China this year celebrated a variety of anniversaries, including the 100th anniversary of the 1911 Xinhai Revolution and the 90th anniversary of the founding of the Communist Party. Also deserving of celebration is the 10th anniversary of China's entry into the World Trade Organization. China's application was formally approved on November 10, 2001, and it officially became a member on December 11, 2001.
I don't know if folks in the Ministry of Commerce are having a cake with candles, or if Jiang Zemin and Zhu Rongji, the leaders most responsible for China's entry, are popping bottles of champaign, but the rest of us should.
Many of the Westerners attending the festivities have decidedly been party-poopers, focusing primarily on those areas China has not come into compliance or the ways China has figured out how to bend the WTO rules so that it gets what it wants without being subject to harsh penalties. One day after the anniverary, the U.S. Trade Representative issued their annual assessment of Chinese compliance, which was decidedly mixed. And on Tuesday, the Congressional-Executive Commission on China held a hearing, and the atmosphere was hardly celebratory.
I'll leave the dicing of the report and the hearing testimony to others, but here's my five big takeaways from China's membership:
1. The economic benefits to China and the rest of the world have been massive, and far more important than the negatives. Chinese trade and investment have expanded dramatically, and this has created millions of jobs in China and elsewhere. Although a significant amount of manufacturing jobs have shifted from to China, in part from the US, but mainly from around China's neighbors, the integration of China into global production networks has allowed companies elsewhere to stay in markets they otherwise would have exited and move up the value-added chain; and consumers everywhere have benefitted from the reduced prices and increased quality that global production and innovation networks have facilitated. Some may want to partly blame China's unbalanced economic growth for contributing to American unemployment or the financial crisis, but my view is that the problems of the American economy are largely self-inflicted. Send your thank-you notes to Alan Greenspan, the toothless Securities & Exchange Commission, and a Congress that is uanble to fundamentally reform health care and education or sufficiently invest in America's infrastructure.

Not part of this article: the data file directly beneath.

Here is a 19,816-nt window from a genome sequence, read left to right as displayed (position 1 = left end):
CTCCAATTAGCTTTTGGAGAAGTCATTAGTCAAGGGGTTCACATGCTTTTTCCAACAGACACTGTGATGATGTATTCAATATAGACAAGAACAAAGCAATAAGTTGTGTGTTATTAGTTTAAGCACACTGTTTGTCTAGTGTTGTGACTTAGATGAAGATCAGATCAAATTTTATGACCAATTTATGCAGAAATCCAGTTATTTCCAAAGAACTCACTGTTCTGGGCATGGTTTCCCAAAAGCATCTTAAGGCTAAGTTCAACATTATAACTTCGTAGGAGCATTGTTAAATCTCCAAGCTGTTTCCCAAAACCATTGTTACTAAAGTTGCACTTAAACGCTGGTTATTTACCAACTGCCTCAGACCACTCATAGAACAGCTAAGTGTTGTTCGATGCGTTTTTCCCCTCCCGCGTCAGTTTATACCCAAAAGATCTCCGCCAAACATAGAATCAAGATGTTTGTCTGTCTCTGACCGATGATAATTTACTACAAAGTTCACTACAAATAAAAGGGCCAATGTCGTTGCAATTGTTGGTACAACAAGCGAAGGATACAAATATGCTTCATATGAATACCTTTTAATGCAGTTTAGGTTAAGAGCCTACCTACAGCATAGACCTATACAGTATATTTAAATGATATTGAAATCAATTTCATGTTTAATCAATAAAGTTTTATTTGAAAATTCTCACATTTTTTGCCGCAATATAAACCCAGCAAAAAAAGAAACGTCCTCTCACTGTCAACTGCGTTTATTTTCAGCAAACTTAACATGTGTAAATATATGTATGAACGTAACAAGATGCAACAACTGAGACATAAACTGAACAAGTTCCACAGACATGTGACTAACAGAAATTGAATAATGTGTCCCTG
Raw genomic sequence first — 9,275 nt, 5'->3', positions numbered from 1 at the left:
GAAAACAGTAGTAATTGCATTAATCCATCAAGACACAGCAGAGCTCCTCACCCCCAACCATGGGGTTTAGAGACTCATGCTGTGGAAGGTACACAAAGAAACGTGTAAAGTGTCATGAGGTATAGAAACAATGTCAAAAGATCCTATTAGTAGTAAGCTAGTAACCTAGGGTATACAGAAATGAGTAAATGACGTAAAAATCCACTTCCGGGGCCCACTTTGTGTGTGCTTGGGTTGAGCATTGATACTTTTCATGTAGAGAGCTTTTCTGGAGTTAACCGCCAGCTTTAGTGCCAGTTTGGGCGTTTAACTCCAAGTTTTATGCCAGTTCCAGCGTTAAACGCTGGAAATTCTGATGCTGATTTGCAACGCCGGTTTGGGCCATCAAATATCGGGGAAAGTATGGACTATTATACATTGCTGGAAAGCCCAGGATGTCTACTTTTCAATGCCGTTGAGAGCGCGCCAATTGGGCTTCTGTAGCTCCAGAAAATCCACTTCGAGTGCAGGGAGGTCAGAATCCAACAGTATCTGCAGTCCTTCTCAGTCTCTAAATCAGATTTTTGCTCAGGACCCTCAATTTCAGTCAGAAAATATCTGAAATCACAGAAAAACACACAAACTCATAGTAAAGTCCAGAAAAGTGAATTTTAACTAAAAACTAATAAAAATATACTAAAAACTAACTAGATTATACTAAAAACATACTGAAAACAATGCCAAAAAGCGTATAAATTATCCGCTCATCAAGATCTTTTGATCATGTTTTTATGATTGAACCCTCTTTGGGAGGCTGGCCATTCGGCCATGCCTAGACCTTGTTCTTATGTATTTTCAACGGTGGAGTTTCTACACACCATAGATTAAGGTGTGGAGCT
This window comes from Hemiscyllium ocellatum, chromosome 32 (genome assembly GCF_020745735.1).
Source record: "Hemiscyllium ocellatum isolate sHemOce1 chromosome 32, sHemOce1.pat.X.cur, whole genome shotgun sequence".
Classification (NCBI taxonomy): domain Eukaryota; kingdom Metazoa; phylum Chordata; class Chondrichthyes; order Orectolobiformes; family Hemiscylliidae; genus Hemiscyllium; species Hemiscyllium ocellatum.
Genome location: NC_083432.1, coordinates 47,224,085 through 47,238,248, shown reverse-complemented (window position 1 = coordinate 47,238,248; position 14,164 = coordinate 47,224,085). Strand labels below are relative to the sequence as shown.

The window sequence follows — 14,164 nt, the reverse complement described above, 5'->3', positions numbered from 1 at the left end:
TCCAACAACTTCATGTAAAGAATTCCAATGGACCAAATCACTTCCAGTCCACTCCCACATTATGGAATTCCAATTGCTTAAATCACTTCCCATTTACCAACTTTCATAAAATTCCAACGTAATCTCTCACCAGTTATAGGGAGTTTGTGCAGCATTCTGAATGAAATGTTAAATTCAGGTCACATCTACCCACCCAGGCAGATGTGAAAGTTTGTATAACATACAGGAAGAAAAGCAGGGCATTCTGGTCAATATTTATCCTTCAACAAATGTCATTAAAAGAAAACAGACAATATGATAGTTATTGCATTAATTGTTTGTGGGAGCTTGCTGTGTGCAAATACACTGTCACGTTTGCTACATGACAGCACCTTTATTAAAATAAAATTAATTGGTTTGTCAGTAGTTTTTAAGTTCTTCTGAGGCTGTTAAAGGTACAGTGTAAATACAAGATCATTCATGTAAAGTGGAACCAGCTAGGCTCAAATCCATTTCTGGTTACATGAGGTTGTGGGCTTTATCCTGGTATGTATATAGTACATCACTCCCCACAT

2. Joining the WTO has led China to not only reform its trade regime, but also adopt a slew of beyond-the-border reforms governing just about every corner of the economy, society, and policy process. Ed Steinfeld marks many of these changes in his Playing Our Game (2010); he associates these changes strictly with Chinese integration into global production networks, but that trend accelerated massively because of China's WTO entry. China is far from a liberal, free-market economy, and many of its economic policies are wrong-headed and will generate lots of waste, but the distance between China and others has narrowed by a wide margin. It's perfectly reasonable to discuss China in the context of capitalist economies writ large.
3. The process by which trade conflicts with China are addressed has improved dramatically. Long gone are the two-seconds-before-midnight negotations in which failure means the implementation of rigid sanctions and the imperilment of the entire relationship. Late-night bargaining is now reserved for more mundane, incremental bilateral issues.You don't like how conflicts are addressed in the WTO? Perhaps you'd like to be an iron ore trader and play by the hard knuckle rules of commodity pricing. In 2009, deep in the middle of negotiations over annual iron ore prices, fretting over a likely loss, the Chinese arrested the folks on the other side of the table, four Rio Tinto employees. (Rio Tinto and the other iron ore providers were so spooked by the experience, they cancelled the negotiating ritual, and now prices are set according to a standard index.) At least in antidumping cases or WTO disputes, the chances of anyone doing time in a Chinese jail or having something worse befall them have been essentially eliminated.